Our Air Nozzles and Jets video shows a great depiction of how this can be achieved with our engineered design of nozzles. The recessed holes and the fact that there are multiple passages for the air to exit are easy to see on the nozzle. Products like the Super Air Knife may not be so easy to see but the way the air knife cap overlaps prevents the Super Air Knife from being dead ended in the event an operator comes into contact with the discharge air.

Even though this directive was created in 1972 it continues to be at the forefront of industrial environments. I have even been to a custom artwork facility that was effected by this standard because they would use a handheld blowgun to remove dust and debris before matting and framing artwork with glass. They also removed dirt and dust from the frames before paint. This wasn’t your typical manufacturing environment yet they were still held to the same standards and were made safe by implementing engineered solutions such as our Super Air Nozzle.

If you would like to discuss how we can help increase your operator safety and ensure you meet or exceed OSHA 29 CFR 1910.242(b), please contact an Application Engineer today.

Brian Farno
Application Engineer
BrianFarno@EXAIR.com
@EXAIR_BF

1 – OSHA Instruction STD 01-13-001 – Retrieved from: https://www.osha.gov/enforcement/directives/std-01-13-001

Robert Boyle the Father of Chemistry and Boyles Law

Robert Boyle, one of the founding fathers of modern chemistry and a man who changed the very way we look at scientific research. From the Scientific Method to the very laws that govern gasses, Robert Boyle was able to change the very way we look at life and solve our problems. One could say that Robert Boyle didn’t really have what you would call a humble beginning; he was born in January 1627 to the 1st Earl of Cork Richard Boyle and his wife Catherine Fenton at Lismore Castle in Ireland. When he was only 8 years of age, he was sent off to Eton College in order to study under a private tutor. In 1641 Robert would spend the winter in Florence Italy studying the “paradoxes of the great star-gazer” Galileo Galilei.

Robert Boyle

Starting in mid-1644 Robert would make his residence in Dorset England were he conducted many experiments and from then devote his life to research. In 1654, Boyle would move to Oxford from Ireland in order to further pursue his studies in chemistry. It was here in 1657 that he would read about Otto von Guericke’s air pump, and would set out to improve the system along with Robert Hooke. In 1659 the “Pneumatic Engine” would be completed and he began a series of experiments on the properties of air. He would further go on to coin the term factitious airs which is a term used to describe synthetic gases after isolating what is now understood to be hydrogen.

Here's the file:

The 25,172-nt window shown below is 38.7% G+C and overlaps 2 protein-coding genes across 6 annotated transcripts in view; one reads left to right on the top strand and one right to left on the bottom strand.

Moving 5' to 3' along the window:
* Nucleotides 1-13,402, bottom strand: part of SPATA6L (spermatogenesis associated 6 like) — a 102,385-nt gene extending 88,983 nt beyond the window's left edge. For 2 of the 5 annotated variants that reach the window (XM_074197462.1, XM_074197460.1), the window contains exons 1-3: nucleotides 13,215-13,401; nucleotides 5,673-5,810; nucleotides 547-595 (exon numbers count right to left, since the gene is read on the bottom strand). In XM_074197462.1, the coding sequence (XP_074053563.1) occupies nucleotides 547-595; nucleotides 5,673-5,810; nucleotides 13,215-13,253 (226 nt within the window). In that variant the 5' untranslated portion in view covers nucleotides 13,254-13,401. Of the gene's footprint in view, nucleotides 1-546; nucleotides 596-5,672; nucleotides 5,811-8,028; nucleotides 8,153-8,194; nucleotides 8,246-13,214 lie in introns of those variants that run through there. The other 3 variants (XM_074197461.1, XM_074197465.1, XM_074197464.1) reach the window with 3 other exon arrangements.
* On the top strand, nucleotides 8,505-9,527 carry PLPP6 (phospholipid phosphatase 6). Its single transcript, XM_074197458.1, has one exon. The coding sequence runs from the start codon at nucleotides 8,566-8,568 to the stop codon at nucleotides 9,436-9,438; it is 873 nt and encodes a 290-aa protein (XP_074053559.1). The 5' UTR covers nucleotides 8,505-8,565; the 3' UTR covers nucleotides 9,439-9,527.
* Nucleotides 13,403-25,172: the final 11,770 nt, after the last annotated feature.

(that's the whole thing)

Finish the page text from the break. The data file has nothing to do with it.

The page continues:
Though he was primarily interested in chemistry, one of Boyle’s most famous discovery was what is now known as the first of the gas laws, rightfully named Boyles’s Law.  Boyle’s Law defines the relationship between pressure and volume in a closed area given the mass of an ideal gas. Boyle and his assistant Robert Hooke used a closed J-Shaped tube and poured mercury in from the open side, forcing the air on the other side to contract under the pressure. After repeating this using several different amounts of mercury Boyle deducted that the pressure of a gas is inversely proportional to the volume occupied by it.

Boyle’s Law

In 1669 his health, although which was never very good, began to fail seriously and he withdrew from the public. In his later days he would propose some important chemical investigations which he wanted to leave as a sort of legacy for those who would were also “Disciples of the Art”, essentially future chemists. On the winters day on December 31, 1691 Robert Boyle took his final breath. In his will Robert Boyle left a series of lectures known as the Boyle Lectures the talked about the relationship between Christianity and today’s science.